Cryptographic primitives - AWS Key Management Service

Cryptographic primitives

AWS KMS uses configurable cryptographic algorithms so that the system can quickly migrate from one approved algorithm, or mode, to another. The initial default set of cryptographic algorithms has been selected from Federal Information Processing Standard (FIPS-approved) algorithms for their security properties and performance.

Entropy and random number generation

AWS KMS key generation is performed on the KMS HSMs. The HSMs implement a hybrid random number generator that uses the NIST SP800-90A Deterministic Random Bit Generator (DRBG) CTR_DRBG using AES-256. It is seeded with a nondeterministic random bit generator with 384-bits of entropy and updated with additional entropy to provide prediction resistance on every call for cryptographic material.

Symmetric key operations (encryption only)

All symmetric key encrypt commands used within HSMs use the Advanced Encryption Standards (AES), in Galois Counter Mode (GCM) using 256-bit keys. The analogous calls to decrypt use the inverse function.

AES-GCM is an authenticated encryption scheme. In addition to encrypting plaintext to produce ciphertext, it computes an authentication tag over the ciphertext and any additional data for which authentication is required (additionally authenticated data, or AAD). The authentication tag helps ensure that the data is from the purported source and that the ciphertext and AAD have not been modified.

Frequently, AWS omits the inclusion of the AAD in our descriptions, especially when referring to the encryption of data keys. It is implied by surrounding text in these cases that the structure to be encrypted is partitioned between the plaintext to be encrypted and the cleartext AAD to be protected.

AWS KMS provides an option for you to import CMK key material instead of relying on the service to generate the key. This imported key material can be encrypted using RSAES-PKCS1-v1_5 or RSAES-OAEP to protect the key during transport to the KMS HSM. The RSA key pairs are generated on KMS HSMs. The imported key material is decrypted on a KMS HSM and re-encrypted under AES-GCM before being stored by the service.

Asymmetric key operations (encryption, digital signing and signature verification)

KMS supports the use of asymmetric key operations for both encryption and digital signature operations. Asymmetric key operations rely on a mathematically related public key and private key pair that you can use for encryption and decryption or signing and signature verification, but not both. The private key never leaves AWS KMS unencrypted. You can use the public key within AWS KMS by calling the AWS KMS API operations, or download the public key and use it outside of AWS KMS.

AWS KMS supports two types of asymmetric ciphers.

  • RSA-OAEP (for encryption) & RSA-PSS and RSA-PKCS-#1-v1_5 (for signing and verification) – Supports RSA key lengths (in bits): 2048, 3072, and 4096 for different security requirements.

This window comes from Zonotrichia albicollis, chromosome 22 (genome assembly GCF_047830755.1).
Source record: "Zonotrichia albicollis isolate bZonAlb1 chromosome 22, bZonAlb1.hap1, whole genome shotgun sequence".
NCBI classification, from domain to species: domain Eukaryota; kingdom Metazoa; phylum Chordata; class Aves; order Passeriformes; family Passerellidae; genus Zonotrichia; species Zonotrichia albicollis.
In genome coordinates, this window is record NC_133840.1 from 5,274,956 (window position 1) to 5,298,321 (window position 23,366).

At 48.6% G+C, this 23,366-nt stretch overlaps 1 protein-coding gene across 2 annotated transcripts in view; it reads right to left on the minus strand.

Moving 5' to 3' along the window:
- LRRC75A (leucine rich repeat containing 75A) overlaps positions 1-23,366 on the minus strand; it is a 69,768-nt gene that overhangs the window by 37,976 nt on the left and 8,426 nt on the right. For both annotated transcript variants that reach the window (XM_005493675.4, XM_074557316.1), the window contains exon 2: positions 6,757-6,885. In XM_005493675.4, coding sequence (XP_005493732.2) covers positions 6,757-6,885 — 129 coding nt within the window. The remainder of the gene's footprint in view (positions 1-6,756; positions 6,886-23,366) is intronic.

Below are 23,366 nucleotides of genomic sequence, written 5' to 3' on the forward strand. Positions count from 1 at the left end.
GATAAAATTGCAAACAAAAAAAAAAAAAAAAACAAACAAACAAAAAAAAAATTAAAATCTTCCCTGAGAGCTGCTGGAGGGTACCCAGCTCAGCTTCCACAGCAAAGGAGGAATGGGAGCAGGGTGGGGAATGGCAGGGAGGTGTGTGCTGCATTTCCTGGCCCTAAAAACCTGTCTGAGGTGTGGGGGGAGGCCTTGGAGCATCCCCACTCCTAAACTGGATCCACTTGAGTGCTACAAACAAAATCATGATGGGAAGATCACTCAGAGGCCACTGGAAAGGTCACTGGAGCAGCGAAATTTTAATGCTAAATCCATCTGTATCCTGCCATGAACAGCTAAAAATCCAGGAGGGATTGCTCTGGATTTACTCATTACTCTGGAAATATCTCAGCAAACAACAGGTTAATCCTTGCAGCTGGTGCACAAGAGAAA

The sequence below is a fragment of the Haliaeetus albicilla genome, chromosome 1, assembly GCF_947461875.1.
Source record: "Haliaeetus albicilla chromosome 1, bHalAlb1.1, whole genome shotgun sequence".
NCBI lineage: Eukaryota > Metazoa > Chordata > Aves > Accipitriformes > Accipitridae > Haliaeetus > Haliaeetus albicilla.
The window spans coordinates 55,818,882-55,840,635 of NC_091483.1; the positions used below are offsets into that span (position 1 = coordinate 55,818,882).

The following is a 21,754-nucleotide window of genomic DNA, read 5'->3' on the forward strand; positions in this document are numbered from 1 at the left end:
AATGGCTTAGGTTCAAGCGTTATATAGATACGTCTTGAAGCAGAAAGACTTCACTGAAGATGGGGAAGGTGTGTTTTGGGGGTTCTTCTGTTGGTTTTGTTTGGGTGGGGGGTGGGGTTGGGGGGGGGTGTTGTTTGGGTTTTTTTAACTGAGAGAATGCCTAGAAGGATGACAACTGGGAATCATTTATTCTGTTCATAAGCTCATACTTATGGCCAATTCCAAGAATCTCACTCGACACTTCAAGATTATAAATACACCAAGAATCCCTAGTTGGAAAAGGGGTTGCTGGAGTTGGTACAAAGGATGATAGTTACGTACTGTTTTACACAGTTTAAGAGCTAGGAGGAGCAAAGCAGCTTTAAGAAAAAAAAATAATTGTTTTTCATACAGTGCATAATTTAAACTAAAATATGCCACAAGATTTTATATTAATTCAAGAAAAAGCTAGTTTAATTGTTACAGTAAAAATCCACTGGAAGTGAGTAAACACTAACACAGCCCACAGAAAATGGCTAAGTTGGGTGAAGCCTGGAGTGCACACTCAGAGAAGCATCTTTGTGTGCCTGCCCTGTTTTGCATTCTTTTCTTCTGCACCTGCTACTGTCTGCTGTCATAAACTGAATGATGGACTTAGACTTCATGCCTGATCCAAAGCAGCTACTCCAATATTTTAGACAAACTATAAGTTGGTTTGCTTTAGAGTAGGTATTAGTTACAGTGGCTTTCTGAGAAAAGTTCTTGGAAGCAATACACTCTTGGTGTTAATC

• Elliptic Curve (ECC) – Used exclusively for signing and verification. Supports ECC curves: NIST P256, P384, P521, SECP 256k1.

Key derivation functions

A key derivation function is used to derive additional keys from an initial secret or key. AWS KMS uses a key derivation function (KDF) to derive per-call keys for every encryption under a CMK. All KDF operations use the KDF in counter mode using HMAC [FIPS197] with SHA256 [FIPS180]. The 256-bit derived key is used with AES-GCM to encrypt or decrypt customer data and keys.

KMS internal use of digital signatures

Digital signatures are also used to authenticate commands and communications between AWS KMS entities. All service entities have an elliptic curve digital signature algorithm (ECDSA) key pair. They perform ECDSA as defined in Use of Elliptic Curve Cryptography (ECC) Algorithms in Cryptographic Message Syntax (CMS) and X9.62-2005: Public Key Cryptography for the Financial Services Industry: The Elliptic Curve Digital Signature Algorithm (ECDSA). The entities use the secure hash algorithm defined in Federal Information Processing Standards Publications, FIPS PUB 180-4, known as SHA384. The keys are generated on the curve secp384r1 (NIST-P384).

Envelope encryption

A basic construction used within many cryptographic systems is envelope encryption. Envelope encryption uses two or more cryptographic keys to secure a message. Typically, one key is derived from a longer-term static key k, and another key is a per-message key, msgKey, which is generated to encrypt the message. The envelope is formed by encrypting the message: ciphertext = Encrypt(msgKey, message) . Then the message key is encrypted with the long-term static key: encKey = Encrypt(k, msgKey) . Finally, the two values (encKey, ciphertext) are packaged into a single structure, or envelope encrypted message.

The recipient, with access to k, can open the enveloped message by first decrypting the encrypted key and then decrypting the message.

AWS KMS provides the ability to manage these longer-term static keys and automate the process of envelope encryption of your data.

In addition to the encryption capabilities provided within the KMS service, the AWS Encryption SDK provides client-side envelope encryption libraries. You can use these libraries to protect your data and the encryption keys that are used to encrypt that data.